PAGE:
adjective, nic·er, nic·est.
- nicaragua, lake,
- nice guys finish last,
- nice nelly,
Origin of nice
Examples from the Web for nicely
This was nicely explicated in an Atlantic article whose title says it all: Your Gut Bacteria Want You To Eat A Cupcake.
But it nicely dramatizes the incentives that all participants in the system will soon face.
He says he shouted at one: “You look like a princess walking so nicely and romantically.”
He took great pride in keeping her well fed, nicely dressed, and even taking her to church.
I felt like it nicely represented the dualism of her character.
"That will do nicely for a beginning, Johnnie," she said sweetly.The Price|Francis Lynde
I would hint that Mr. Hines and similar zealots might disembarrass him of this load, if he asked them nicely.And Even Now|Max Beerbohm
Here's my map, nicely done in pencil, with all the names marked.The Youngest Girl in the Fifth|Angela Brazil
It has been told me that I was always clean and nicely dressed.The True Story of My Life|Hans Christian Andersen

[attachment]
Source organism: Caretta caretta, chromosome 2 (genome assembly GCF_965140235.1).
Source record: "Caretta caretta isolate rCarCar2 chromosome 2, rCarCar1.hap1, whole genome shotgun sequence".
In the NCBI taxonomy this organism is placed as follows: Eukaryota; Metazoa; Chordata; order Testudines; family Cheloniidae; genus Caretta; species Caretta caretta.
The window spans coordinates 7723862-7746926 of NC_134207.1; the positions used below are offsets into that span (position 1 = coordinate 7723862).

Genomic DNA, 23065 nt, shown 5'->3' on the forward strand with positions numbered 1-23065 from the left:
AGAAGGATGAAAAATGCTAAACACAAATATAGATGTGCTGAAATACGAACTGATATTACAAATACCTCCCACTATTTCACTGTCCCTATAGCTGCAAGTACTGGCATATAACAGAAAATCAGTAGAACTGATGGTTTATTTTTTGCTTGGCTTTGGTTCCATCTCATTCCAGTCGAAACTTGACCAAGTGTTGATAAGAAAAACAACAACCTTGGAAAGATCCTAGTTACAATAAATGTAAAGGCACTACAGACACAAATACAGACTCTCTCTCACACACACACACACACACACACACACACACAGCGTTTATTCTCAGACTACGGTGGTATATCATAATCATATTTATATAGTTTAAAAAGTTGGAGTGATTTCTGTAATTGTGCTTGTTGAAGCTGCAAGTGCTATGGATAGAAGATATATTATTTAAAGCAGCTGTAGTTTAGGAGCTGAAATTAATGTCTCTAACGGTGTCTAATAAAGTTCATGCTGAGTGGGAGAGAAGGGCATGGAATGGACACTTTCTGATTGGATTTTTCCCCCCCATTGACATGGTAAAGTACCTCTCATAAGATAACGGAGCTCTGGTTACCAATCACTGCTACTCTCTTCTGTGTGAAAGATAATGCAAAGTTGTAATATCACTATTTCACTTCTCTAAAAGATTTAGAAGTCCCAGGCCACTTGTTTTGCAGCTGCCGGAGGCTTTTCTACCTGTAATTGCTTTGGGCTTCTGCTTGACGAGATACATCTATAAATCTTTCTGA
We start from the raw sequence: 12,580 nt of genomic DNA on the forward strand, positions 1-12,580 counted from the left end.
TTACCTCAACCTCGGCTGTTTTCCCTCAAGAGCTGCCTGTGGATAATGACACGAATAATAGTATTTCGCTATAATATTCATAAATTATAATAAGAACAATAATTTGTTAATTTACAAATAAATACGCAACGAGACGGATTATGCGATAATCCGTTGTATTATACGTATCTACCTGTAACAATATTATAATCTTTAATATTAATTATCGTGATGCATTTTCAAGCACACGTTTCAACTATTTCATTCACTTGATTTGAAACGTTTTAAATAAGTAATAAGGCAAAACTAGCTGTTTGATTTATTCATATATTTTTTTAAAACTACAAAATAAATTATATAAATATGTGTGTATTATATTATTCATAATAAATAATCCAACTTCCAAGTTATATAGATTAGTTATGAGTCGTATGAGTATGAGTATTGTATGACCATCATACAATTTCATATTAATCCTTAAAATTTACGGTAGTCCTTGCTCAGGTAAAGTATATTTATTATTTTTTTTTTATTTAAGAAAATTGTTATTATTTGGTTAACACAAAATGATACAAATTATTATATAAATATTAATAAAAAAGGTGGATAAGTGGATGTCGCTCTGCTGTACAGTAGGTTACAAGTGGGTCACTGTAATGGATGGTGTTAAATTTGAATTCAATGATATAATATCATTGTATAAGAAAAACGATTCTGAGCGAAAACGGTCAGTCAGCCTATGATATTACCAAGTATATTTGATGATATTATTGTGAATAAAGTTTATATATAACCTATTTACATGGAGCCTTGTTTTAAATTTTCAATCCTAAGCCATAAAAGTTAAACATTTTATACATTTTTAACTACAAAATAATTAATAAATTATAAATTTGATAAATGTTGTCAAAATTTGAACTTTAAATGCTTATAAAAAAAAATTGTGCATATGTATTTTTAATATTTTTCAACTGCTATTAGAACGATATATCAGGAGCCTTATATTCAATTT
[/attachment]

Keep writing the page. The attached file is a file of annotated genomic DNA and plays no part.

It was certainly a lovely lake, and, with its nicely wooded islands dotting its surface, recalled memories of Loch Lomond.From John O'Groats to Land's End|Robert Naylor and John Naylor
- foolish or ignorant
- shy; modest
Word Origin for nice
n acronym for
late 13c., "foolish, stupid, senseless," from Old French nice (12c.) "careless, clumsy; weak; poor, needy; simple, stupid, silly, foolish," from Latin nescius "ignorant, unaware," literally "not-knowing," from ne- "not" (see un-) + stem of scire "to know" (see science). "The sense development has been extraordinary, even for an adj." [Weekley] -- from "timid" (pre-1300); to "fussy, fastidious" (late 14c.); to "dainty, delicate" (c.1400); to "precise, careful" (1500s, preserved in such terms as a nice distinction and nice and early); to "agreeable, delightful" (1769); to "kind, thoughtful" (1830).
"In many examples from the 16th and 17th centuries it is difficult to say in what particular sense the writer intended it to be taken." [OED]
By 1926, it was pronounced "too great a favorite with the ladies, who have charmed out of it all its individuality and converted it into a mere diffuser of vague and mild agreeableness." [Fowler]
"I am sure," cried Catherine, "I did not mean to say anything wrong; but it is a nice book, and why should I not call it so?"
"Very true," said Henry, "and this is a very nice day, and we are taking a very nice walk; and you are two very nice young ladies. Oh! It is a very nice word indeed! It does for everything." [Jane Austen, "Northanger Abbey," 1803]